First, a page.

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The following article appeared in Magnum of July 1999 and was translated from the original Afrikaans with the permission of the author and edited by him for accuracy.

7mm Lightning Bolt! - by Alf Smith


One of the outstanding factors of the development of hunting calibers in the 20th century, is probably the Magnum Movement that started gaining momentum with the introduction of the 375 H&H Magnum in 1912. Few realised that the H&H with the distinctive belt at the base of the case would take the world by storm and lead to a whole range of "magnum" calibers. It was particularly the Americans who were responsible for spreading the concept across the globe. Interestingly, there was a parallel development of calibers that could also qualify as magnums in Europe at the same time of the American belted magnums. These calibers never carried the magnum name and had no belt. Examples are the 8x68S, 6.5x68 and the 7mm's of Vom Hoffe.

Now all indications are there that the era of the belted magnum has come to an end. The last commercial cartridge that is likely to be derived from the .375 case has appeared as the 7mm Shooting Times Westerner (7mm STW). The new line of thinking is to use beltless cases such as the .404 Jeffery and .416 Rigby as basis for new calibres, witness Remington's .300 Ultra Magnum, the latest commercial offering.

Layne Simpson, the American gunwriter is the designer of the 7mm STW. He necked down the 8mm Remington Magnum case (which is based on the .375H&H) to .284 caliber to form the 7mm STW. Case length is 2.85" (72,39mm) compared to the 7mm Rem Mag's 2.50" (63.5mm) and the 7mm Weatherby's 2.54" (64,64mm). Case capacity at 93.3 grains of water is substantially more than the 83,2gr of the 7mm Rem Mag and 87,5gr of the 7mm Weatherby. This case capacity is the largest that the .375 case can be practically taken to. The larger case volume simply allows more speed - up to 300 feet per second more than the 7mm Rem Mag and 7mm Weatherby.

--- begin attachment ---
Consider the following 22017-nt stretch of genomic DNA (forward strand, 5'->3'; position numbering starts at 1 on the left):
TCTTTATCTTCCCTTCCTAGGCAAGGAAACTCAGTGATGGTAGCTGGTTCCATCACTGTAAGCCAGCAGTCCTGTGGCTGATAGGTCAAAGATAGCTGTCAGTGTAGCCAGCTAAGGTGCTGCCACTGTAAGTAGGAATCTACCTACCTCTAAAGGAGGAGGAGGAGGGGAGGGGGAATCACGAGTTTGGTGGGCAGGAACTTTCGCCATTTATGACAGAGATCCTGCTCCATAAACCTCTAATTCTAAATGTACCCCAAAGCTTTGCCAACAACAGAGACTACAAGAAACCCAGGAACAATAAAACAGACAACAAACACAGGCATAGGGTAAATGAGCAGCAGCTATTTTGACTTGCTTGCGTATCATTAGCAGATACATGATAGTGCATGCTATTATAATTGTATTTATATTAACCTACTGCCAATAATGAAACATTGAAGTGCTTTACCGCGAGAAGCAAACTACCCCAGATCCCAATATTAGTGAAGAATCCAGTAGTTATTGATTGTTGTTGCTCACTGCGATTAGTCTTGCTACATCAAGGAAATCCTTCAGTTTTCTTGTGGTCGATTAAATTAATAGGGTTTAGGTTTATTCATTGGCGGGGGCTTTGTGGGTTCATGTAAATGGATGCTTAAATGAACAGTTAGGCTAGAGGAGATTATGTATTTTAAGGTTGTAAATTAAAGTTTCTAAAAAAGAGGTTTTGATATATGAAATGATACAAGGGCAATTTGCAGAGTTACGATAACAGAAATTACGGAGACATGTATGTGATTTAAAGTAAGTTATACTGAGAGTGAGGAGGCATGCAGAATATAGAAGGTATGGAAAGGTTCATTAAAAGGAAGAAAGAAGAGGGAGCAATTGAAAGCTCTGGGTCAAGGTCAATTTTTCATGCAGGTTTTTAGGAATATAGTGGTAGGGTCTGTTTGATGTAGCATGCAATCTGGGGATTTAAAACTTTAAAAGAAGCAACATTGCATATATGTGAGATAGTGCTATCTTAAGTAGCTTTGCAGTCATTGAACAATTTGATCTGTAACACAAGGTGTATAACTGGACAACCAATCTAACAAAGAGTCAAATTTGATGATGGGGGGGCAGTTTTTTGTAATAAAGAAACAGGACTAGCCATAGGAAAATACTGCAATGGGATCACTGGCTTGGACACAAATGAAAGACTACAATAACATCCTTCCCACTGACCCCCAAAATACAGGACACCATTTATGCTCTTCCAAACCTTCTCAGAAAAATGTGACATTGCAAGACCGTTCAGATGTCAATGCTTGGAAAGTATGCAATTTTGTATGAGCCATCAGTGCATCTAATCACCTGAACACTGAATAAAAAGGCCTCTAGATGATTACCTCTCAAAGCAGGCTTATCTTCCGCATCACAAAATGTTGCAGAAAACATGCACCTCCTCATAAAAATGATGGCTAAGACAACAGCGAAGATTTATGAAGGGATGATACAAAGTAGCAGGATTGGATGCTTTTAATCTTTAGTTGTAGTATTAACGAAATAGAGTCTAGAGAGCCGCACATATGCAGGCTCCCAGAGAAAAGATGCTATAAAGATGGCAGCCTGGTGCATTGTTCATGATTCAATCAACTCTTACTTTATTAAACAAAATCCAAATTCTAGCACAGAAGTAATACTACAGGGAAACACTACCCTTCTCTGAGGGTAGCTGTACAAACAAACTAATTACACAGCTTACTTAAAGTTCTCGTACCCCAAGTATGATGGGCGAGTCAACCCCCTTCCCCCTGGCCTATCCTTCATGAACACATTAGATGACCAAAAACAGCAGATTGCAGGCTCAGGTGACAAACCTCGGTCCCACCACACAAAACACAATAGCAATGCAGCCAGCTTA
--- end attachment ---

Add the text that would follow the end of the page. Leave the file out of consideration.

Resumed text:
The 7mm STW with three of the smaller sevens, the 7mm Remington Magnum, 7x64 Brenneke and 7x57. This big 7mm delivers virtually the same punch at 400m as the 7x57 at the muzzle.

Because of a lack of availability of 7mm STW cases in South Africa, I fireformed .300H&H cases. The 300 case was necked down to 7mm and loaded with a 7mm Rem load. Cases formed in this manner are a little shorter than 7mm STW factory cases.



Increases in velocity result in flatter trajectories and thus increases the practical, useable range of a calibre. When viewed from the point of view of ballistic efficiency, calibres such as these are less efficient because they burn more powder per fps of velocity than for instance the 7mm Rem Mag. Simply put, you have to burn much more powder for small increases in speed. The downside is more recoil as well as higher temperatures which, in turn, reduce barrel life.

The 7mm STW was introduced in May 1988 and interest in the calibre was so high that it soon became one of the most sought after wildcats in the USA. The conversion from the 7mm Rem Mag is easy to do.

Utilising the full potential of any calibre in this class requires a special rifle and the first rifles in 7mm STW were built by the legendary Kenny Jarret of "Beanfield Rifle" fame. Beanfield rifles were originally built for use in soy bean fields where game needed to be taken over extended distances. These rifles deliver extraordinary accuracy and will do much better than an inch at 100 yards. Most will comfortably stay under a half minute of angle.

The secret of Jarret's rifles are in the choice of barrels (Schneider, Shilen or Douglas) and accurised actions such as the Model 700 Remington. Many accurising techniques such as pillar bedding are used in the building of these specialised machines. When the 7mm STW was introduced commercially, Remington took a lot of trouble over getting it right. The result was the model 700 Sendero in stainless steel and with a synthetic Kevlar stock.